Perhaps “The Lady’s Not for Burning,” but she sizzled on opening night at the Shaw Festival in a high-spirited and thoroughly enjoyable production directed by fest boss Christopher Newton. It’ll be a while yet before all the actors find their perfect pace, but there’s plenty of depth to what they’ve achieved so far, and the results showcase Newton’s affinity with, and affection for, this complex text — the first verse play to be staged in the Shaw’s 37-year history.
Resembling in form Shakespeare’s pastoral comedies, set in Elizabethan times and grappling with serious social issues beneath its bubbly exterior, “Lady” presents a number of challenges, not the least among them finding a balance between the lilt of verse-speaking and the pragmatism of its approach to characterization.
For example, accused witch Jennet (Ann Baggley) has pretty words to condemn the mindlessness of her tormentors, while cynical Thomas (Simon Bradbury), who begs to be hanged, has fanciful flights to describe his utter contempt at the state of the world. Both meet the job head-on, although Bradbury has found a fuller range of expression than Baggley.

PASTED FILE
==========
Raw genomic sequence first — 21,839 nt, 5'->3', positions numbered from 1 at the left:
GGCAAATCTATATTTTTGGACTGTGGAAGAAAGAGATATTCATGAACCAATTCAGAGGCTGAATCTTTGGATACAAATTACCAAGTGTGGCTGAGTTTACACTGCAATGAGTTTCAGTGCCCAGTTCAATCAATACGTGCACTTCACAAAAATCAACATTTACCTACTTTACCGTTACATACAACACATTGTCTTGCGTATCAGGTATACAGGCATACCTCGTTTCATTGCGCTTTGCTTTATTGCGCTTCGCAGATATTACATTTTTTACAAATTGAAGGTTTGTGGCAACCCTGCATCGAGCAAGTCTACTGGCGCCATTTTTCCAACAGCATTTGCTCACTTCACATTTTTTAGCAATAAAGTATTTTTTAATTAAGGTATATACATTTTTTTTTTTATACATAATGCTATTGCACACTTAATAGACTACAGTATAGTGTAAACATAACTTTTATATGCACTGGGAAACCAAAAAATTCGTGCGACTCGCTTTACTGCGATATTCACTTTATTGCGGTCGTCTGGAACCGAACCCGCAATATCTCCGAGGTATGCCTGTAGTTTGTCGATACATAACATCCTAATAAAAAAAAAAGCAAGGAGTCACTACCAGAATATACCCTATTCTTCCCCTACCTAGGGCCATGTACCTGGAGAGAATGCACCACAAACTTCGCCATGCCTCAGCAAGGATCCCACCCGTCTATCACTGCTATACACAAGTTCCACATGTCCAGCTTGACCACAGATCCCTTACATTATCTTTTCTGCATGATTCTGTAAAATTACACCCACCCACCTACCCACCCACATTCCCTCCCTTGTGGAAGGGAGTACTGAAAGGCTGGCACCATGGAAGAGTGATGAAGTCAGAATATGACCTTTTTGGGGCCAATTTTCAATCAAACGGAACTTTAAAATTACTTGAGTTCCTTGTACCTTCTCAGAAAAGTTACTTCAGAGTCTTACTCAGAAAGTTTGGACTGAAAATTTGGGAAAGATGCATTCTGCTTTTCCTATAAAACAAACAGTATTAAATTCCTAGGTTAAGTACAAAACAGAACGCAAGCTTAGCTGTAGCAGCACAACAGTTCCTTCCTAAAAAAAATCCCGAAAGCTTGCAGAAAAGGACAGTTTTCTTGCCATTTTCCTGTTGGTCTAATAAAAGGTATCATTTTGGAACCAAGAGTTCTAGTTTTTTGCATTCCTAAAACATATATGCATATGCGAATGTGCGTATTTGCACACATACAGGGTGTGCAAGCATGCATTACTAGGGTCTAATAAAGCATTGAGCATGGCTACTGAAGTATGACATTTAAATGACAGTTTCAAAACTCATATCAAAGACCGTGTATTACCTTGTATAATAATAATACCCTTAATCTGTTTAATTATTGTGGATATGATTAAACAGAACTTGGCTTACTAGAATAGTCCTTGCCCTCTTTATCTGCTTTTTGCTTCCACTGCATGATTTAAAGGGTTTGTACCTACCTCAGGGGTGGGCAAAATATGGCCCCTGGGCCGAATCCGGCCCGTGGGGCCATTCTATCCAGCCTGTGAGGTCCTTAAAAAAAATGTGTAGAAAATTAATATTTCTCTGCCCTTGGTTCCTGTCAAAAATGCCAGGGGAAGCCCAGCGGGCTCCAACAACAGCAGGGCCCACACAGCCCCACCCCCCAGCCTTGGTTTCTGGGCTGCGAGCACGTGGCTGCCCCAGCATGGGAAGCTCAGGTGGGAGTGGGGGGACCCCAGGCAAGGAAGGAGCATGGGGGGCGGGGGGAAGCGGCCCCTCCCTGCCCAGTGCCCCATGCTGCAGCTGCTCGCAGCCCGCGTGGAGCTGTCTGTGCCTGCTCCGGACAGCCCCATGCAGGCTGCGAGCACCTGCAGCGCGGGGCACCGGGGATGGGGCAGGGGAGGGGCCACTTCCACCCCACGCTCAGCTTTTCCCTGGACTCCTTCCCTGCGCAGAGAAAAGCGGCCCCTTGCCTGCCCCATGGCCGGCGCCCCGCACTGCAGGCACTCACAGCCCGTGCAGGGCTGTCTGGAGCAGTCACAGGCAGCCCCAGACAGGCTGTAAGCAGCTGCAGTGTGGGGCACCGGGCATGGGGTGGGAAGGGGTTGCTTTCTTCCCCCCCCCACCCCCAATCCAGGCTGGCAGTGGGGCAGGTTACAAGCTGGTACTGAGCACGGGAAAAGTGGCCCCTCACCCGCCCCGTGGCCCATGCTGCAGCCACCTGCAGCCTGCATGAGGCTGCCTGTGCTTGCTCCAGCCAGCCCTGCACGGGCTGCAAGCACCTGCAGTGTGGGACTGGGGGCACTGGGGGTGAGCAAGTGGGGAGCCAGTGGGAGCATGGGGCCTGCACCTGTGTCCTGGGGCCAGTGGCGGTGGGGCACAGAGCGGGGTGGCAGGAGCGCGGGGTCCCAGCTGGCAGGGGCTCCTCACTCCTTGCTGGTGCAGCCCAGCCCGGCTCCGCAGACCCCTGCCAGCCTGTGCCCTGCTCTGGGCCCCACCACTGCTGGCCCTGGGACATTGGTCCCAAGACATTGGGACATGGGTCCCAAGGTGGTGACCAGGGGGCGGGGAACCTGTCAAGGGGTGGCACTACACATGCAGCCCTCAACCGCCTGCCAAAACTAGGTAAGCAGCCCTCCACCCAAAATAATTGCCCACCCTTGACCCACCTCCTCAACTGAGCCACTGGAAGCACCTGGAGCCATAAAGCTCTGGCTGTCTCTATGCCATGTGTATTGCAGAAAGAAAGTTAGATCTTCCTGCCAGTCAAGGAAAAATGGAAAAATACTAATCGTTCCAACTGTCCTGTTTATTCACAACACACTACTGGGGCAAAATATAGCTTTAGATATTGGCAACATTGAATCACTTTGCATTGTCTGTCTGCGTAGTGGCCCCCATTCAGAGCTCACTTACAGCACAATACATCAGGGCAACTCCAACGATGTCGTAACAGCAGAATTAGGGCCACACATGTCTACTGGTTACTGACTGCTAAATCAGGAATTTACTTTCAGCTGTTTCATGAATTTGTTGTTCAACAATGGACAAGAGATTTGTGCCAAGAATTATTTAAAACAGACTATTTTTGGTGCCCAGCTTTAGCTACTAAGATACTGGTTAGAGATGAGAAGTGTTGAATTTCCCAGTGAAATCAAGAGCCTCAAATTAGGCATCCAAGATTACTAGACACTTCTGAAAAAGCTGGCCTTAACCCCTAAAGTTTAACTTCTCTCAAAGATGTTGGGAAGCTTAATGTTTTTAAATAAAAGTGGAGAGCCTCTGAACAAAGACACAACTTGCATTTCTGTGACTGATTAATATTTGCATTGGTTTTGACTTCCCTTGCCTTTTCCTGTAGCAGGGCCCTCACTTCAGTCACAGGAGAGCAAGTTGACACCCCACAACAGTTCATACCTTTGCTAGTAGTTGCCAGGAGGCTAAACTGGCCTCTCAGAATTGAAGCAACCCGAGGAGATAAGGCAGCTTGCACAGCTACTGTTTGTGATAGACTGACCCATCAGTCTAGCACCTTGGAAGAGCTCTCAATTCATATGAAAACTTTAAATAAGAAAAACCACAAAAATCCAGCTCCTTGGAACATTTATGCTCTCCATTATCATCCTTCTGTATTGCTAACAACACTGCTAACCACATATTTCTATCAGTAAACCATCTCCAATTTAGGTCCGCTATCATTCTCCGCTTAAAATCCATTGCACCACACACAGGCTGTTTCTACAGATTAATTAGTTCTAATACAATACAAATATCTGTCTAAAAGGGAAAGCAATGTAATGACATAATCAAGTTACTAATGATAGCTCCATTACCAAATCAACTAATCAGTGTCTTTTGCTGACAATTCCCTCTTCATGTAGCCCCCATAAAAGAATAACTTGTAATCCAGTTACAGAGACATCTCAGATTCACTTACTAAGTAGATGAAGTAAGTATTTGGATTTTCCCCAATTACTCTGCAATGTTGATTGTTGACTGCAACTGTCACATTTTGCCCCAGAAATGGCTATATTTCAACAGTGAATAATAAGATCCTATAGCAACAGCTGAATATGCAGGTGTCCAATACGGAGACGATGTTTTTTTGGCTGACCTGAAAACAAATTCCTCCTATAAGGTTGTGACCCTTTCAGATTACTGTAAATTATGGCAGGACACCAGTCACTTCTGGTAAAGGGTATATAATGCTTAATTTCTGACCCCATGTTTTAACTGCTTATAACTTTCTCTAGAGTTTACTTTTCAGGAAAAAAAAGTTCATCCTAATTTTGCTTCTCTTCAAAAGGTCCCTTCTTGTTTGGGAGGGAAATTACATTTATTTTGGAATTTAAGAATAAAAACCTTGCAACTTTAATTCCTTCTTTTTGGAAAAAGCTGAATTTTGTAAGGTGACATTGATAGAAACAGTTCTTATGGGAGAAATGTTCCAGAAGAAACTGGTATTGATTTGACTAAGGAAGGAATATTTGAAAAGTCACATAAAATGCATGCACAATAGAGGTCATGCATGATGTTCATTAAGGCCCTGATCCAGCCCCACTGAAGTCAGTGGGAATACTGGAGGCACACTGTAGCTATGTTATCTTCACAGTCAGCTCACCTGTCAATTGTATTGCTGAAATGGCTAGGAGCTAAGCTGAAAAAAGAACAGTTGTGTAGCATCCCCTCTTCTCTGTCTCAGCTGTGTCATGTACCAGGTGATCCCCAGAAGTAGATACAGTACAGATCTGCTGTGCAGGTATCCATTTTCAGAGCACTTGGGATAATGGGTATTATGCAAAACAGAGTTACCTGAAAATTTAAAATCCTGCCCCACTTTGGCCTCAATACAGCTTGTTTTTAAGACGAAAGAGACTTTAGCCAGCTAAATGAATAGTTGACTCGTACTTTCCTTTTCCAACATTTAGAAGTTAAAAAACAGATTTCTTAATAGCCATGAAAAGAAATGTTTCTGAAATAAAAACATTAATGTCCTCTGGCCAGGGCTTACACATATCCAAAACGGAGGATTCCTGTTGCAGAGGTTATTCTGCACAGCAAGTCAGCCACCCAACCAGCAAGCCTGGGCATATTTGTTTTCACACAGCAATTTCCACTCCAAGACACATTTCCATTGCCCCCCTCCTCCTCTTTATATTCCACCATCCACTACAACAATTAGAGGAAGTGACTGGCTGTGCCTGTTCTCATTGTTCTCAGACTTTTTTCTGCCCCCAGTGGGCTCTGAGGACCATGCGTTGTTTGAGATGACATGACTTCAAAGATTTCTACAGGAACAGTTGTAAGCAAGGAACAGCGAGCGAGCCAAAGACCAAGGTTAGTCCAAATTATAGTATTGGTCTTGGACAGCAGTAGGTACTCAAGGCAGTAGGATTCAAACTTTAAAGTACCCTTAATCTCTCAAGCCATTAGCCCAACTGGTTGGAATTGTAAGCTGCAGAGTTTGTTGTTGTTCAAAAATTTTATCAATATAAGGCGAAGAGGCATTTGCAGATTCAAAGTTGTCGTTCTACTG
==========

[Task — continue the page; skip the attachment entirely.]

And in what is turning out to be a season to celebrate veteran actors, four old-timers turn in exquisite portraits: Roger Rowland is a delightful curmudgeon as the town mayor, Sandy Webster is his amusing sidekick as the justice and Barry McGregor has hilarious moments as the muddle-headed chaplain.
But it’s Tony van Bridge, the dean of the festival acting company, who is now in his 80s, who delivers the evening’s greatest moment of comedy as Matthew Skipps, the local rag ‘n’ bones man who was supposed to have been murdered by Jennet, but turns up very much alive and drunk. His small scene is notable not only for its brilliant comic timing, but also for its assurance with the language.
Other performance gems abound — notably Patricia Hamilton and her son, Ben Carlson, in their first onstage appearance together — but the tip of the hat must go to Newton, who has proved once again that difficult plays can be lively and au courant in the right hands.